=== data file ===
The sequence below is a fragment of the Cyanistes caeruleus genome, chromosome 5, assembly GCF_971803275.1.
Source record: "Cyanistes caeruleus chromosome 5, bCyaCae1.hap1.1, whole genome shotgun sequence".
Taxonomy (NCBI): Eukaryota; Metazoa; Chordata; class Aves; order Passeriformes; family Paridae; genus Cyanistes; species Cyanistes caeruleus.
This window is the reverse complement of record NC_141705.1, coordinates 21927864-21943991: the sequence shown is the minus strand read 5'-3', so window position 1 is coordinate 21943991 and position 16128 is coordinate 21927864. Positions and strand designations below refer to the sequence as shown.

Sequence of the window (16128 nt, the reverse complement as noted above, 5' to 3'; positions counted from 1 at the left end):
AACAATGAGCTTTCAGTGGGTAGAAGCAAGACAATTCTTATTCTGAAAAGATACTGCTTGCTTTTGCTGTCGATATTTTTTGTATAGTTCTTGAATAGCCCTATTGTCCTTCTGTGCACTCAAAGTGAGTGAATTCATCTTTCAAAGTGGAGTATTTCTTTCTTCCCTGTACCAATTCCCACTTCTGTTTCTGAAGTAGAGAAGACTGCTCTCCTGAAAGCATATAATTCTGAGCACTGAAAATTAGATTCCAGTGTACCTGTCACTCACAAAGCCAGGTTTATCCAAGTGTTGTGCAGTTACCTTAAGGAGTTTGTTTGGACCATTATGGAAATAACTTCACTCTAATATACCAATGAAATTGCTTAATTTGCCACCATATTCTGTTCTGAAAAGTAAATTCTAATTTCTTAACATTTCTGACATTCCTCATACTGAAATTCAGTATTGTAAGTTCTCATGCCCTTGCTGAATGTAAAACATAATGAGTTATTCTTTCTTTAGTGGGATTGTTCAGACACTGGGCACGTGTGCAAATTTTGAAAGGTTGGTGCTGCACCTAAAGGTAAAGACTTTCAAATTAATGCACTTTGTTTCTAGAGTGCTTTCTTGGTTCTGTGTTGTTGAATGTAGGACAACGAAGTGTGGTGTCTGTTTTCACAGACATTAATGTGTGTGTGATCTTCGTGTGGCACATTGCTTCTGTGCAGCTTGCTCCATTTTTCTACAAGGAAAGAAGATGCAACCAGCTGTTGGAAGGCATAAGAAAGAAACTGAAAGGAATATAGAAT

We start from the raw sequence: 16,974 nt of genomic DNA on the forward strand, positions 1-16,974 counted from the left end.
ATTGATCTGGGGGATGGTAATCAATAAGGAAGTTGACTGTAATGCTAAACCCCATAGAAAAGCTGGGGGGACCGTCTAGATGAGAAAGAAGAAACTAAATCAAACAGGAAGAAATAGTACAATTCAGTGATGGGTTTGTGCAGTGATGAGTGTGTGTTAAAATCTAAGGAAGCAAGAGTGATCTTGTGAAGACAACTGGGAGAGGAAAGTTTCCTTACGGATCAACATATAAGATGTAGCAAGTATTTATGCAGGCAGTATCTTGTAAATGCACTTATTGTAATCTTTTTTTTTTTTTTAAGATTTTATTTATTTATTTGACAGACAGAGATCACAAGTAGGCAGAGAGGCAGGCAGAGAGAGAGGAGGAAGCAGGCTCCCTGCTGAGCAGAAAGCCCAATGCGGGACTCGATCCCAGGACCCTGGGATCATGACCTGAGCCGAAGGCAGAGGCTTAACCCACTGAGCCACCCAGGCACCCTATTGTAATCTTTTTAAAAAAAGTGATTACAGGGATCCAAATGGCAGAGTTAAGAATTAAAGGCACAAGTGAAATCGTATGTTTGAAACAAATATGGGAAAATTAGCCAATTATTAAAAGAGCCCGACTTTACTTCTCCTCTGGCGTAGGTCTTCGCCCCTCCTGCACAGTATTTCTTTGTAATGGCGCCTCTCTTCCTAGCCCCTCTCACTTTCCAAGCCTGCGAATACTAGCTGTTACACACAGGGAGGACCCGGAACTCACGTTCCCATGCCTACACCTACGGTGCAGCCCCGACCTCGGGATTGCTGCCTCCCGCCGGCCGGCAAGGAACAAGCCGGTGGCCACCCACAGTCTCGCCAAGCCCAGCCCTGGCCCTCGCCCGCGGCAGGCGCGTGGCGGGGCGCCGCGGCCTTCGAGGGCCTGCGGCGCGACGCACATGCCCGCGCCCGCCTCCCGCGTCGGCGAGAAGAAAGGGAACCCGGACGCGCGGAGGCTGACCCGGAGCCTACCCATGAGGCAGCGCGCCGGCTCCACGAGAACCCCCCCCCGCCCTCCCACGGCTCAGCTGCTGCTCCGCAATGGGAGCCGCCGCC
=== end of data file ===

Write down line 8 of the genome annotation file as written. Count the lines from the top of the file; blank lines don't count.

ATTGATCTGGGGGATGGTAATCAATAAGGAAGTTGACTGTAATGCTAAACCCCATAGAAAAGCTGGGGGGACCGTCTAGATGAGAAAGAAGAAACTAAATCAAACAGGAAGAAATAGTACAATTCAGTGATGGGTTTGTGCAGTGATGAGTGTGTGTTAAAATCTAAGGAAGCAAGAGTGATCTTGTGAAGACAACTGGGAGAGGAAAGTTTCCTTACGGATCAACATATAAGATGTAGCAAGTATTTATGCAGGCAGTATCTTGTAAATGCACTTATTGTAATCTTTTTTTTTTTTTTAAGATTTTATTTATTTATTTGACAGACAGAGATCACAAGTAGGCAGAGAGGCAGGCAGAGAGAGAGGAGGAAGCAGGCTCCCTGCTGAGCAGAAAGCCCAATGCGGGACTCGATCCCAGGACCCTGGGATCATGACCTGAGCCGAAGGCAGAGGCTTAACCCACTGAGCCACCCAGGCACCCTATTGTAATCTTTTTAAAAAAAGTGATTACAGGGATCCAAATGGCAGAGTTAAGAATTAAAGGCACAAGTGAAATCGTATGTTTGAAACAAATATGGGAAAATTAGCCAATTATTAAAAGAGCCCGACTTTACTTCTCCTCTGGCGTAGGTCTTCGCCCCTCCTGCACAGTATTTCTTTGTAATGGCGCCTCTCTTCCTAGCCCCTCTCACTTTCCAAGCCTGCGAATACTAGCTGTTACACACAGGGAGGACCCGGAACTCACGTTCCCATGCCTACACCTACGGTGCAGCCCCGACCTCGGGATTGCTGCCTCCCGCCGGCCGGCAAGGAACAAGCCGGTGGCCACCCACAGTCTCGCCAAGCCCAGCCCTGGCCCTCGCCCGCGGCAGGCGCGTGGCGGGGCGCCGCGGCCTTCGAGGGCCTGCGGCGCGACGCACATGCCCGCGCCCGCCTCCCGCGTCGGCGAGAAGAAAGGGAACCCGGACGCGCGGAGGCTGACCCGGAGCCTACCCATGAGGCAGCGCGCCGGCTCCACGAGAACCCCCCCCCGCCCTCCCACGGCTCAGCTGCTGCTCCGCAATGGGAGCCGCCGCC